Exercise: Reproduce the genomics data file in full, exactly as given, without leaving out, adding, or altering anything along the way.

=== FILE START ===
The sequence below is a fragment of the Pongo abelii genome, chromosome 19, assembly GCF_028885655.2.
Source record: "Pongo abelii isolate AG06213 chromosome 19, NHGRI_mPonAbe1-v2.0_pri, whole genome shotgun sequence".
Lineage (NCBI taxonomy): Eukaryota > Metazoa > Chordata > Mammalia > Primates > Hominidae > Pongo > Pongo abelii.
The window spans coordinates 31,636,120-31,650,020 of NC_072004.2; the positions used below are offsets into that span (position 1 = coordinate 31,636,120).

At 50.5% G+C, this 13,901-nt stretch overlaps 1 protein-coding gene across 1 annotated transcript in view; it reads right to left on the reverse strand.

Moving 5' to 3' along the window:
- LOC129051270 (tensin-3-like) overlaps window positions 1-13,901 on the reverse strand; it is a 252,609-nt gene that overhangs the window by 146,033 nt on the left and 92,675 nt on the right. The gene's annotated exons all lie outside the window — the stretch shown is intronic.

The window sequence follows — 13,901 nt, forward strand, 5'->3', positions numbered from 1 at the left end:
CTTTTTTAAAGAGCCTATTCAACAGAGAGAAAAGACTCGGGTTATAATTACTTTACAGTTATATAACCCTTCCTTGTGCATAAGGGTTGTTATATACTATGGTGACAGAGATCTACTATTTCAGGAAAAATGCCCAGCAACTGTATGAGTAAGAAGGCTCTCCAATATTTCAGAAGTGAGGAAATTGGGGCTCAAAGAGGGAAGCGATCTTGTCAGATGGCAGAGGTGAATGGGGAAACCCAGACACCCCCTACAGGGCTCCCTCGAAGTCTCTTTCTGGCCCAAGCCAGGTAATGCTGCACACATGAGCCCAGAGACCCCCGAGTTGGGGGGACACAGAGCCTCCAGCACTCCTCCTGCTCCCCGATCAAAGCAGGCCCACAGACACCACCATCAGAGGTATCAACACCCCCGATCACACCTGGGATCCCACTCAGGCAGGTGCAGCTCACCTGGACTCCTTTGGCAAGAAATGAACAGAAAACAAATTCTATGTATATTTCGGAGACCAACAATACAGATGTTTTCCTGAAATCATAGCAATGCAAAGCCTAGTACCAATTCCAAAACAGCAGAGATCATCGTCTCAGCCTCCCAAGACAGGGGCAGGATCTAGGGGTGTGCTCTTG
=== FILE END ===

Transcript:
The sequence below is a fragment of the Pongo abelii genome, chromosome 19, assembly GCF_028885655.2.
Source record: "Pongo abelii isolate AG06213 chromosome 19, NHGRI_mPonAbe1-v2.0_pri, whole genome shotgun sequence".
Lineage (NCBI taxonomy): Eukaryota > Metazoa > Chordata > Mammalia > Primates > Hominidae > Pongo > Pongo abelii.
The window spans coordinates 31,636,120-31,650,020 of NC_072004.2; the positions used below are offsets into that span (position 1 = coordinate 31,636,120).

At 50.5% G+C, this 13,901-nt stretch overlaps 1 protein-coding gene across 1 annotated transcript in view; it reads right to left on the reverse strand.

Moving 5' to 3' along the window:
- LOC129051270 (tensin-3-like) overlaps window positions 1-13,901 on the reverse strand; it is a 252,609-nt gene that overhangs the window by 146,033 nt on the left and 92,675 nt on the right. The gene's annotated exons all lie outside the window — the stretch shown is intronic.

The window sequence follows — 13,901 nt, forward strand, 5'->3', positions numbered from 1 at the left end:
CTTTTTTAAAGAGCCTATTCAACAGAGAGAAAAGACTCGGGTTATAATTACTTTACAGTTATATAACCCTTCCTTGTGCATAAGGGTTGTTATATACTATGGTGACAGAGATCTACTATTTCAGGAAAAATGCCCAGCAACTGTATGAGTAAGAAGGCTCTCCAATATTTCAGAAGTGAGGAAATTGGGGCTCAAAGAGGGAAGCGATCTTGTCAGATGGCAGAGGTGAATGGGGAAACCCAGACACCCCCTACAGGGCTCCCTCGAAGTCTCTTTCTGGCCCAAGCCAGGTAATGCTGCACACATGAGCCCAGAGACCCCCGAGTTGGGGGGACACAGAGCCTCCAGCACTCCTCCTGCTCCCCGATCAAAGCAGGCCCACAGACACCACCATCAGAGGTATCAACACCCCCGATCACACCTGGGATCCCACTCAGGCAGGTGCAGCTCACCTGGACTCCTTTGGCAAGAAATGAACAGAAAACAAATTCTATGTATATTTCGGAGACCAACAATACAGATGTTTTCCTGAAATCATAGCAATGCAAAGCCTAGTACCAATTCCAAAACAGCAGAGATCATCGTCTCAGCCTCCCAAGACAGGGGCAGGATCTAGGGGTGTGCTCTTG